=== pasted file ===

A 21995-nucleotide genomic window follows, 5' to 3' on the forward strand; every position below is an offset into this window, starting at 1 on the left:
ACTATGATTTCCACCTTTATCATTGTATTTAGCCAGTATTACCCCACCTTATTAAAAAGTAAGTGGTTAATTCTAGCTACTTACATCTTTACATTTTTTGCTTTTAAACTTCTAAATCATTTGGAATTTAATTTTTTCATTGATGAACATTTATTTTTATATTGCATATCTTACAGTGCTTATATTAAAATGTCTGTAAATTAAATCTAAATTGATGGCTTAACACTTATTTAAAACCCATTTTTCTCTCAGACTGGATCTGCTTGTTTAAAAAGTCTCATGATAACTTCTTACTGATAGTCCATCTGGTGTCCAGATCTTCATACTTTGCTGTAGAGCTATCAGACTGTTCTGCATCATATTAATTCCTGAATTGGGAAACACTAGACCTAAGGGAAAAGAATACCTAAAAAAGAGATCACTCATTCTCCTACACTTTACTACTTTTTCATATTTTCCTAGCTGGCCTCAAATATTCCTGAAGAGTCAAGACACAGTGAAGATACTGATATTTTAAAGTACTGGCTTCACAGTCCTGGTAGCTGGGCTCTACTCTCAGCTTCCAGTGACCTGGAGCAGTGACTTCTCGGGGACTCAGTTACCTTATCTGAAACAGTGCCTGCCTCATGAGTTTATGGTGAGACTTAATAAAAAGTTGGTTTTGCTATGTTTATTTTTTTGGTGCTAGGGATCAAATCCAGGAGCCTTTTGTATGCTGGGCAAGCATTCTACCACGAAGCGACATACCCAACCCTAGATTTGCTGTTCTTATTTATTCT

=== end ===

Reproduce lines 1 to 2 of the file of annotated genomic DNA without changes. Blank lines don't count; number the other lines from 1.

A 21995-nucleotide genomic window follows, 5' to 3' on the forward strand; every position below is an offset into this window, starting at 1 on the left:
ACTATGATTTCCACCTTTATCATTGTATTTAGCCAGTATTACCCCACCTTATTAAAAAGTAAGTGGTTAATTCTAGCTACTTACATCTTTACATTTTTTGCTTTTAAACTTCTAAATCATTTGGAATTTAATTTTTTCATTGATGAACATTTATTTTTATATTGCATATCTTACAGTGCTTATATTAAAATGTCTGTAAATTAAATCTAAATTGATGGCTTAACACTTATTTAAAACCCATTTTTCTCTCAGACTGGATCTGCTTGTTTAAAAAGTCTCATGATAACTTCTTACTGATAGTCCATCTGGTGTCCAGATCTTCATACTTTGCTGTAGAGCTATCAGACTGTTCTGCATCATATTAATTCCTGAATTGGGAAACACTAGACCTAAGGGAAAAGAATACCTAAAAAAGAGATCACTCATTCTCCTACACTTTACTACTTTTTCATATTTTCCTAGCTGGCCTCAAATATTCCTGAAGAGTCAAGACACAGTGAAGATACTGATATTTTAAAGTACTGGCTTCACAGTCCTGGTAGCTGGGCTCTACTCTCAGCTTCCAGTGACCTGGAGCAGTGACTTCTCGGGGACTCAGTTACCTTATCTGAAACAGTGCCTGCCTCATGAGTTTATGGTGAGACTTAATAAAAAGTTGGTTTTGCTATGTTTATTTTTTTGGTGCTAGGGATCAAATCCAGGAGCCTTTTGTATGCTGGGCAAGCATTCTACCACGAAGCGACATACCCAACCCTAGATTTGCTGTTCTTATTTATTCT